“Being able to walk outside while keeping social distance is one of the keys to maintaining the mental and physical health of the population.”

This extract from a press release from Piétons Québec (a Canadian organization representing pedestrians) dated March 31, 2020[1] reminds us of the importance of promoting walking at a time when our primary needs to exercise and to access our local shops must be encouraged.

In the different countries where Momentum’s teams are located, and elsewhere, we’re seeing initiatives emerge to promote walking by securing urban space for pedestrians and cyclists and redistributing space to their benefit. In Brighton, the local authorities are evaluating the possibility of converting certain streets into a cycle track to create additional space for sports and to avoid too many groups on the seafront[2]. In Dublin, works are being undertaken to remove loading bays and parking spaces and provide extra space to people travelling on foot or by bike, including a contraflow cycle lane in the city centre. As Green Party councillor Lawrence Hemmings puts it: ‘I can’t understand why it has taken a crisis to implement, but it will be very welcome once operational![3]

In Montreal and Quebec, initiatives calling for a redistribution of space to the benefit of pedestrians are multiplying, as presented by an opinion piece published in Le Devoir on April 15, 2020[4]. The petitioners applaud the temporary redevelopment of Mont-Royal Avenue increasing the width of the sidewalk, and the closure of the Curé-Marchand bridge to vehicular traffic in Drummondville. The city of Boucherville proceeded to close a vehicle lane on the Marie-Victorin boulevard to allow pedestrians to use the cycle lane, whilst cyclists were transferred onto the main road[5]. Following that, the City of Montreal announced on Friday 17 April that other boroughs would widen footways on street segments by removing the parking lane to help maintain social distance[6].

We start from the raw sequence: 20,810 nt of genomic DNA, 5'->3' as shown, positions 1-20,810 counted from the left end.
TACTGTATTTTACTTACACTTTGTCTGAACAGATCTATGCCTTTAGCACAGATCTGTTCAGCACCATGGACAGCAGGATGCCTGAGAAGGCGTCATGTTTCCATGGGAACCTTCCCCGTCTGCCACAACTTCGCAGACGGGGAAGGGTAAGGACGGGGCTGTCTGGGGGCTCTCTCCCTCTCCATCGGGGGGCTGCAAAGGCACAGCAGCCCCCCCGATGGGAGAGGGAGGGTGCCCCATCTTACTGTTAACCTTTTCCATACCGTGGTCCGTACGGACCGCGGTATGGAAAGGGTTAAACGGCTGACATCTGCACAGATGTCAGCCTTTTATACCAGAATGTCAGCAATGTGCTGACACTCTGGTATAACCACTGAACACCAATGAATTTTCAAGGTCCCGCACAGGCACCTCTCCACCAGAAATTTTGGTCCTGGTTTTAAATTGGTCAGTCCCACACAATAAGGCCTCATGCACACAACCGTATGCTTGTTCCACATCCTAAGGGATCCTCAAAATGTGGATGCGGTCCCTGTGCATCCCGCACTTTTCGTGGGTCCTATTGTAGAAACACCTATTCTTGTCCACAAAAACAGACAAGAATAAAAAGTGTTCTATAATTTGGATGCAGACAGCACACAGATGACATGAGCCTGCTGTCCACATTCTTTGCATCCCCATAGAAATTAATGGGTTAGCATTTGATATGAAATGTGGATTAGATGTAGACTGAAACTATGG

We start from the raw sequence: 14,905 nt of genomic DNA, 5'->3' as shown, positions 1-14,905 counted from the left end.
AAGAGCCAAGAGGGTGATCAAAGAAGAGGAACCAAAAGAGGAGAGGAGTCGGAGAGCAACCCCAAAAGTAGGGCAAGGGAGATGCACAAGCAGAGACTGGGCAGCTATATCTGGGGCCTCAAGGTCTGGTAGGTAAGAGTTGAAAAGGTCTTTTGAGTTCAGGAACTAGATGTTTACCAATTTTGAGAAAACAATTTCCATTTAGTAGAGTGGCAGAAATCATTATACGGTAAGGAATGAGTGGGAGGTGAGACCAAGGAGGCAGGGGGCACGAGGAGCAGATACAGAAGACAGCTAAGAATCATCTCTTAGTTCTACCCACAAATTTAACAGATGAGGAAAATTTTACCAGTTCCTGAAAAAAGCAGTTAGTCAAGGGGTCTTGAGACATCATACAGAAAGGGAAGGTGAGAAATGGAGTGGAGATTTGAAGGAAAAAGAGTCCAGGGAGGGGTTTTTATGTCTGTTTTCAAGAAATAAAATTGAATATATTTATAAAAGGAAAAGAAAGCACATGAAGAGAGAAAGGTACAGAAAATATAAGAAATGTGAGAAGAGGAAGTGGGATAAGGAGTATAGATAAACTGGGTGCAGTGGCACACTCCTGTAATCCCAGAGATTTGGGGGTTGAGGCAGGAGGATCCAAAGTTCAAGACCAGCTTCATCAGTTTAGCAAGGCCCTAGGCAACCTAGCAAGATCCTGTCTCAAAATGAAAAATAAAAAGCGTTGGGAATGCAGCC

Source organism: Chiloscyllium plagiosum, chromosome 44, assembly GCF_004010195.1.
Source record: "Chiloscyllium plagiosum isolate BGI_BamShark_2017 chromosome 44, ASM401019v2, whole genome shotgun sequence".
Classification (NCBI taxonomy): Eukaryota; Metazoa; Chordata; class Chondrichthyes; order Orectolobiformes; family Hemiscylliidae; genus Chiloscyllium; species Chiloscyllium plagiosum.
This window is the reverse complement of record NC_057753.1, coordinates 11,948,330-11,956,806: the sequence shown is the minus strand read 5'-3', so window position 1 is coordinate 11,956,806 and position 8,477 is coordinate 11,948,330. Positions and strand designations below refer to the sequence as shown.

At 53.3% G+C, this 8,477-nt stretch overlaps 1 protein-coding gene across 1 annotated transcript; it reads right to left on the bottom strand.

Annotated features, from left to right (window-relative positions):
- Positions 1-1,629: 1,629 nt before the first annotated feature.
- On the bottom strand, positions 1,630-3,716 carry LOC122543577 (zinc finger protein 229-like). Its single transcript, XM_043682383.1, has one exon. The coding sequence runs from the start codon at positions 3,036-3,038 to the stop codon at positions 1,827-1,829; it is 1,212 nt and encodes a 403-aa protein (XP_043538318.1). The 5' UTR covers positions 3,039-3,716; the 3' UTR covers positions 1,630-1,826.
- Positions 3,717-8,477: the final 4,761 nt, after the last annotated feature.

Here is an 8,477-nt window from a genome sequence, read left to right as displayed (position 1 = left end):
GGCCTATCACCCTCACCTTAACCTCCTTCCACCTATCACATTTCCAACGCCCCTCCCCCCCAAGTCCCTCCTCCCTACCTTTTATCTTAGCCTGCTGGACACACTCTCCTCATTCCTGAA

The current mandatory distance of two metres highlights the limited space traditionally allocated to pedestrians in our cities, but also the need to plan and arrange streets according to the space necessary to maintain pedestrian comfort, in times of a health crisis or not. This approach is valid at all times because evaluating pedestrians’ comfort is key to encouraging their use of spaces. At Momentum, this principle is at the heart of our approach to planning internal and external spaces. Based on various international standards, we assess the capacity available to pedestrian flows based on the level of comfort which is acceptable for a certain type of space and make recommendations to improve the layout of those spaces.

Indeed pedestrian comfort can vary according to the spatial context, for example if the space is occasionally occupied by passengers waiting for a bus for example (Figure 1), or according to the user, which could be a family with a stroller or children, which requires additional space (Figure 2). Our static and dynamic analysis and modelling tools allow us to consider the user’s need and comfort and to adapt the design of each space to existing and future users.

Although social distancing won’t last forever, we hope that the idea of pedestrian comfort remains key for urban planning if we put user needs first at the start of our design process and prioritize pedestrians and cyclists to create friendly and attractive streets. If we can repurpose street space in times of crisis, why switch it back afterwards? Let’s hope this is an opportunity to reclaim our streets for pedestrians and cyclists for good where possible!

Figure 1 – Clear Footway Width Available at Bus Stops – Pedestrian Comfort Guidance by Transport for London (2019)

Figure 2—Pedestrian Space Recommended by the Street Guidance for Montreal Streets (2017)



[1] Piétons Québec, Press Release from 31 March 2020, accessed on 16 April 2020 : http://pietons.quebec/communique/2020/marcher-en-securite-un-service-essentiel

[2] The Argus, “Coronavirus : Brighton roads could switch to cycle lanes”, Harry Bullmore, 13 April 2020, accessed on 16 April 2020:

[3] The Journal.ie, “Dublin City Council to reallocate space to allow pedestrians and cyclists to social distance”, Ceimin Burke, 18 April 2020, accessed on 21 April 2020:

[4] Le Devoir, “Redistribuer l’espace dans les villes“, Marie-Soleil Cloutier, 15 April 2020, accessed on 16 April 2020 : https://media1.ledevoir.com/opinion/idees/576992/redistribuer-l-espace-dans-les-villes

[5] La Relève, « La Ville restreint l’accès au Vieux-Boucherville », Diane Lapointe, 10 April 2020, accessed on 24 April 2020 : https://www.lareleve.qc.ca/2020/04/10/la-ville-restreint-lacces-au-vieux-boucherville/

[6] Ville de Montréal, “COVID-19: La Ville de Montréal et ses arrondissements ajoutent plusieurs corridors sanitaires sur le territoire“, Published on 17 April 2020, accessed on 21 April 2020 :